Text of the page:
Most days the main thoroughfare in central Jakarta is noisy, polluted and congested with cars and motorcycles. But two Sundays a month, people-powered vehicles own the road. A program called Car-Free Sunday is growing in popularity in Indonesia's sprawling capital because it shows what the city could be.
On a typical day, frustrated people stuck in traffic in Jakarta see the city for what it is, a chaotic mega-city. But on Car-Free Sundays the main street in center of the city becomes a people-friendly zone.
Here thousands of bike riders take over the road. Car-Free Sundays began in 2007 as a once a month environmental program to reduce pollution in Jakarta. Over the years, it has grown in popularity and frequency. It now happens twice a month and the idea has spread to other cities in Indonesia.
In Jakarta, Car-Free Sundays attract not just serious bikers but children learning to ride for the first time, fearless teenagers on spring-loaded stilts, roller skaters, and groups of people on four wheeled bikes or quadricycles. The only motor vehicles allowed on the road are city buses.
Car-Free Sunday has become a place to see and to be seen. Dian and her finance Rian came to get pre wedding pictures taken at this trendy location.
She says they don't want typical romantic pre-wedding pictures. They want something more fun.
Angki and other advocates for rights for the hearing impaired came to increase public awareness about their cause.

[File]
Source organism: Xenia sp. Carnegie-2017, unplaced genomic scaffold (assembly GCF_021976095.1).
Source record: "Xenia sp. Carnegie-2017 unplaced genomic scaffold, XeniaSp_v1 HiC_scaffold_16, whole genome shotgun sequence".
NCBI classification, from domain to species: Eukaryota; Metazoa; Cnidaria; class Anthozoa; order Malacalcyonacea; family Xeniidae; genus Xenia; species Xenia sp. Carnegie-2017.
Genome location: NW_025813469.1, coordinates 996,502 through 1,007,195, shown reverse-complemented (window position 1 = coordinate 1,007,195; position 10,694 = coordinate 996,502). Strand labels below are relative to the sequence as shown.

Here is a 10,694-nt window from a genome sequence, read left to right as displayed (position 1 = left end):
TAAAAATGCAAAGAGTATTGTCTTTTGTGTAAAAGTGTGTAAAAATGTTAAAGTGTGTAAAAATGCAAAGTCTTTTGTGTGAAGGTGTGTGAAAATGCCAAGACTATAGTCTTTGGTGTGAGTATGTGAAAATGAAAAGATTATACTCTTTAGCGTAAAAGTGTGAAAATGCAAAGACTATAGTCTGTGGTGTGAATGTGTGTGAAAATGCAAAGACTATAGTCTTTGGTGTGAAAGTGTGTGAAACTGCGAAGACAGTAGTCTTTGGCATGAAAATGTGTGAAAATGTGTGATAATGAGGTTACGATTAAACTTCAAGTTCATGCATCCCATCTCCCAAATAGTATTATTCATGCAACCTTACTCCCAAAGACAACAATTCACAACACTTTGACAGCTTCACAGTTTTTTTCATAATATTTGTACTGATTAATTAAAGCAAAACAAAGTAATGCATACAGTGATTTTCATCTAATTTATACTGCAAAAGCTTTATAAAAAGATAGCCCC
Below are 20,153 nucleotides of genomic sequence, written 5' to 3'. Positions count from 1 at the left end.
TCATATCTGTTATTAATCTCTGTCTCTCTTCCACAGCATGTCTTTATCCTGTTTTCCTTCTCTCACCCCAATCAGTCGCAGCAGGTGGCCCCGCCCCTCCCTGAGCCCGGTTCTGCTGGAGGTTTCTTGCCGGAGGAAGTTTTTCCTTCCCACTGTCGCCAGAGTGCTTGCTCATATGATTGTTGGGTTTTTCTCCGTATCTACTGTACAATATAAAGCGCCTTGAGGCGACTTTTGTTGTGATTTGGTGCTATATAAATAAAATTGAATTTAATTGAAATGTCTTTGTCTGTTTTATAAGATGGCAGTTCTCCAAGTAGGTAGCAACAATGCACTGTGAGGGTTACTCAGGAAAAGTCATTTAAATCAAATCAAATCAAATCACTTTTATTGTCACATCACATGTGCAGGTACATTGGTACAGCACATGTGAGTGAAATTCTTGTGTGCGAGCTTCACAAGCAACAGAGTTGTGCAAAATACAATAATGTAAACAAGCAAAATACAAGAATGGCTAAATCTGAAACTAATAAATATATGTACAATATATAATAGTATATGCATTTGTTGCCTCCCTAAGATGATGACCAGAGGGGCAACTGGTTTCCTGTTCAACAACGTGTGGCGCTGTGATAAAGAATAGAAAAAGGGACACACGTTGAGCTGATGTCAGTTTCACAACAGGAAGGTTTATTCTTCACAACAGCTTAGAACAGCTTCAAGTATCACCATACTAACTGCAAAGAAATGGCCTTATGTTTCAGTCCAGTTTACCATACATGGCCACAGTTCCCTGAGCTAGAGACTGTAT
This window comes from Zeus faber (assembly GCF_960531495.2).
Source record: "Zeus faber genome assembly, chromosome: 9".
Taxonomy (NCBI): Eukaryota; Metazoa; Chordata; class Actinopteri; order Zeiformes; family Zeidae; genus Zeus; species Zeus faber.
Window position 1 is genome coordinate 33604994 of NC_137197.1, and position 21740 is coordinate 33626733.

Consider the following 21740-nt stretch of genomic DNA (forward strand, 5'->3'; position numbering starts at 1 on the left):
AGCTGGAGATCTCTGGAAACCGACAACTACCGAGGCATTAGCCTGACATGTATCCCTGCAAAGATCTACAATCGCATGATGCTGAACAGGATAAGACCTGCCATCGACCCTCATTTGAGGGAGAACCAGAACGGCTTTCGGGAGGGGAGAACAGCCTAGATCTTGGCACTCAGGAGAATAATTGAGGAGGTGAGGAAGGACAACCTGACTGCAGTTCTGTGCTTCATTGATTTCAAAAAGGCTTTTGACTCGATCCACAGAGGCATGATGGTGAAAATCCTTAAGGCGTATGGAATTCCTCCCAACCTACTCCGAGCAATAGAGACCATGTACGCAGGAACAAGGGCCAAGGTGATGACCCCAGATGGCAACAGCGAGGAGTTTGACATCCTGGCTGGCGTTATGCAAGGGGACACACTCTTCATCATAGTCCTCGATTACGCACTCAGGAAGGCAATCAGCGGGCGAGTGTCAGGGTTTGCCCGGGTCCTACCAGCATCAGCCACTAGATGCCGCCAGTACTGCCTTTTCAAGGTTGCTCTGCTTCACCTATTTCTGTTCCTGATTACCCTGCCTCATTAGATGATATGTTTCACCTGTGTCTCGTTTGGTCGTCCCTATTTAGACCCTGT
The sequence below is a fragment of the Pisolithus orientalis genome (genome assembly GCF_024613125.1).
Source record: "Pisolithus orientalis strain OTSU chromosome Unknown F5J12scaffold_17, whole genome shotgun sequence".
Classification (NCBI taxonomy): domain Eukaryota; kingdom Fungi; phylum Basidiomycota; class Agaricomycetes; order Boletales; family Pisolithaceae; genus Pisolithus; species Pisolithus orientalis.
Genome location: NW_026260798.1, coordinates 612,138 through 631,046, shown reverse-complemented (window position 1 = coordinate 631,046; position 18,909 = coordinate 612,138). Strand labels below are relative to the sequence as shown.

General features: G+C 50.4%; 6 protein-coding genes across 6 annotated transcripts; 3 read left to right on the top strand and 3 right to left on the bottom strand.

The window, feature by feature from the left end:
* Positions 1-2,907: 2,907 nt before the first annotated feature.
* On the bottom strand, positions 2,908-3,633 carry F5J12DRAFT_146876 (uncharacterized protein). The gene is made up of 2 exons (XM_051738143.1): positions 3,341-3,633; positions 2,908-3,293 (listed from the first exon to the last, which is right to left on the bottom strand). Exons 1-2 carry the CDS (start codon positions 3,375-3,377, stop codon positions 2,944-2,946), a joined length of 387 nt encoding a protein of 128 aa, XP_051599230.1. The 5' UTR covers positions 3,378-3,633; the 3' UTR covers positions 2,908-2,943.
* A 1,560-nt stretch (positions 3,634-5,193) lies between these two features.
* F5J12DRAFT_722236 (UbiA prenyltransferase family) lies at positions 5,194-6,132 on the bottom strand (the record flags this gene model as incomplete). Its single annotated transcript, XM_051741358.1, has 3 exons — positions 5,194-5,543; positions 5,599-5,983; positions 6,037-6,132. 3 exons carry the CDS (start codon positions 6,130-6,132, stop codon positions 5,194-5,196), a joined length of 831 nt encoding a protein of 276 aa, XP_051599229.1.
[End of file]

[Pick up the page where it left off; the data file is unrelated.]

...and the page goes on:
She says they chose to come on Car-Free Sunday so as not to cause another traffic jam in Indonesia during the workweek.
The growing popularity of Car-Free Sunday has actually discouraged some serious bike riders like Dida Sarkan.
"We cannot really bike some times [there are] a lot of crowded people and they not really disciplined," said Sarkan.
Jakarta officials have said the program reduces pollution, but urban planner Suryono Herlambang at Tarumanagara University doubts this claim.
He says Car-Free Sunday is an interesting idea, but it does not go far enough to make an impact in a mega city like Jakarta.
Closing one street twice a month, he says, cannot offset the pollution in a city where over a thousand new cars and motorcycles are registered every day. To do that, Herlambang says, the city needs to persuade more people to stop driving, and to rely on mass transit. But Jakarta, a city of over nine million people, currently has a dozen busway corridors with the combined capacity to serve only 500,000 passengers per day. A modern subway system for the city remains in the planning stages.
Car-Free Sunday, though, gives people like Mesa Zihni an idea of what Jakarta could be.
"This is what we are looking for, for the future. Jakarta which is better, no pollution, and more bicycles than cars," said Zihni.
For now this is just a short break from the seemingly constant traffic jam that is life in Jakarta.